Clockwise from the top: the RX-78-2 Gundam Hyper Bazooka, Shield and Beam Rifle

With the shield completed the RX-78-2 Gundam is ready for its final photo shoot. Well, there is a special stand-alone base to be clear coated and used to help in posing the mecha. But I will be posting a full set of photos with just the RX-78-2 Gundam with minimal posing and sans weapons so there will be no more delays to the mecha's final reveal. That being said, I plan to split the final reveal into two parts ... the first as mentioned, and the second of the mecha with weapons and more complicated poses courtesy of the said stand-alone base. So I leave you, my dear readers, with a quote from Ruth Bader Ginsburg ... "So often in life, things that you regard as an impediment turn out to be great, good fortune." And with that I wish you a belated Happy New Year!

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Sunday, 29 December 2019

MG RX-78-2 Gundam Ver.3.0 [WIP: Hyper Bazooka]

With the holiday season in full swing, my hobby activities seem to have come to full stop. Inertia has set in but not in a bad way as I find myself enjoying other hobbies instead such as PC gaming and watching the English Premier League's insane schedule of football fixtures over the festive period. Thankfully I still had some photos of previously completed steps to upload and write about, although such backup hobby content is rapidly dwindling as I remain inactive for the third straight week. Well enough with the negatives; here then is the RX-78-2 Gundam Hyper Bazooka in all its glory.  

Master Grade RX-78-2 Gundam Version 3.0 Work-in-Progress: Hyper Bazooka
RX-78-2 Gundam Hyper Bazooka (angled, rear view)

As has been the case for the RX-78-2 Gundam's previous weapon (i.e. the Beam Rifle), the color scheme for the Hyper Bazooka is fairly boring but functional. It looks good enough in dark greys, whites and a thin ring of red at the muzzle. Add in the parts which I decided to paint in metallic silver and gun metal as well as the strategically placed sticker decals, and the Hyper Bazooka actually takes on a pretty cool look. One nice thing about having the weapon come in a myriad of different parts was that I could paint them separately without having to mask anything (see below).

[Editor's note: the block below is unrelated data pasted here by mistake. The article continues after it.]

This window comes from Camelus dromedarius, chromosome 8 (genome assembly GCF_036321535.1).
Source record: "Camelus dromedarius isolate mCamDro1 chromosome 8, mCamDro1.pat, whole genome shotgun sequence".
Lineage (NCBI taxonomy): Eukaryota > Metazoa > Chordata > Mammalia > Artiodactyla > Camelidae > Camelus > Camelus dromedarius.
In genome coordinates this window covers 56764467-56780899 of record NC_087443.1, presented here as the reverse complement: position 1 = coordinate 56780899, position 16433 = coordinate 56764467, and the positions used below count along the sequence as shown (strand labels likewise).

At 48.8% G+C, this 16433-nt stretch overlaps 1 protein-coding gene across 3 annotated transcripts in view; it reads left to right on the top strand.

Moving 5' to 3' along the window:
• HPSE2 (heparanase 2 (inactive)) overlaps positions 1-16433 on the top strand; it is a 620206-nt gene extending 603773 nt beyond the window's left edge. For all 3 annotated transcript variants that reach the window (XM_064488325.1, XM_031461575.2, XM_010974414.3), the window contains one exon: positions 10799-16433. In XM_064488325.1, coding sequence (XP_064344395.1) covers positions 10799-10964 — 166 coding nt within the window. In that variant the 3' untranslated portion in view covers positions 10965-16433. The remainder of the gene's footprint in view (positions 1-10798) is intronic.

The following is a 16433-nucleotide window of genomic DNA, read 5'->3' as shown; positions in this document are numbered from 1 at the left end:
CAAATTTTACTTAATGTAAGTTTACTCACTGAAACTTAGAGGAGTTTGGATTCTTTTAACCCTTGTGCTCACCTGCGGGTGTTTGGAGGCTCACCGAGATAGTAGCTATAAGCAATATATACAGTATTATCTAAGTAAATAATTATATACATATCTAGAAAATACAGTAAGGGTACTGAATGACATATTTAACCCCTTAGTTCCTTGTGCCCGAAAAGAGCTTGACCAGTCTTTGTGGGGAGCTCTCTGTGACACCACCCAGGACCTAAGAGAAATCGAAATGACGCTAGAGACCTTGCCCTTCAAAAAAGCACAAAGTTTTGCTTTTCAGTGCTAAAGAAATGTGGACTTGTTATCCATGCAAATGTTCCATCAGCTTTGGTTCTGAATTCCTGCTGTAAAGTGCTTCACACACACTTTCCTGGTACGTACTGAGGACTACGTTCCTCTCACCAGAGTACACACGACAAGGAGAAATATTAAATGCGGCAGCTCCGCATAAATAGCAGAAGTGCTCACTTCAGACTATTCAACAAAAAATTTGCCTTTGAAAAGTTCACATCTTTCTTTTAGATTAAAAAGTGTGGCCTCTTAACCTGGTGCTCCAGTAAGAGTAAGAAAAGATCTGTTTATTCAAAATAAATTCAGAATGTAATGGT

Parts of the Hyper Bazooka: painted; before assembly and before decal application

Assembly of the Hyper Bazooka was straightforward and easy. Thanks to Bandai's brilliant design, all the parts snap-fitted securely into place without the need for glue at all. That's a great attribute for a model kit to have, especially for a modeler like me who always paints the individual parts before assembly. As you should well know, glue and painted parts are not a good combination. 

Start of assembly process: painted and decaled pieces of the Hyper Bazooka all laid out
Most of the Hyper Bazooka's sub-assemblies are completed at this stage apart from the barrel
Hyper Bazooka's barrel is attached to the trigger sub-assembly; while rear sub-assembly is done
Hyper Bazooka of the RX-78-2 Gundam, fully assembled, painted and decaled

Simple as it is, the design of the Hyper Bazooka looks really cool to me. The ratio of rounded edges versus sharp edges leans more towards the former, a design style which I personally prefer. However, as much as I like the aesthetics of this weapon, I'm still not completely sold on it. At least until I see how it 'performs' with the RX-78-2 Gundam e.g. can it be attached to the hand easily and securely.

Hyper Bazooka of the RX-78-2 Gundam (side view, from the right)
Hyper Bazooka of the RX-78-2 Gundam (side view, from the left)

In terms of size, the Hyper Bazooka seems to be more than twice as big as the Beam Rifle, if not more. Meanwhile, the greys on the Hyper Bazooka comprised a lighter mix then the ones found on the Beam Rifle. Having learned from my mistake with the Beam Rifle, I added more light grey to the overall paint mix in order to get a much lighter dark grey, one that I was finally happy with.

Size comparison between the Hyper Bazooka (top) and the Beam Rifle (bottom)
Hyper Bazooka is roughly twice in overall size compared with the Beam Rifle

So the year is at an end or near to the end anyway. I don't know if it's just me but as the years roll by it seems harder and harder to find the time to hobby in. All this could just be psychological as time always seems to fly by faster as one gets older. To add insult to injury, I seem to be adding more scale model kits to the to-do pile rather removing them from the completed pile. As such, in the spirit of the coming new year I hereby declare that I will finish more projects in 2020. And as I remove my tongue-in-cheek, I leave you with yet another quote from the Rick and Morty animated series ... Break the cycle Morty. Rise Above.Focus on science, said Rick Sanchez to grandson Morty Smith.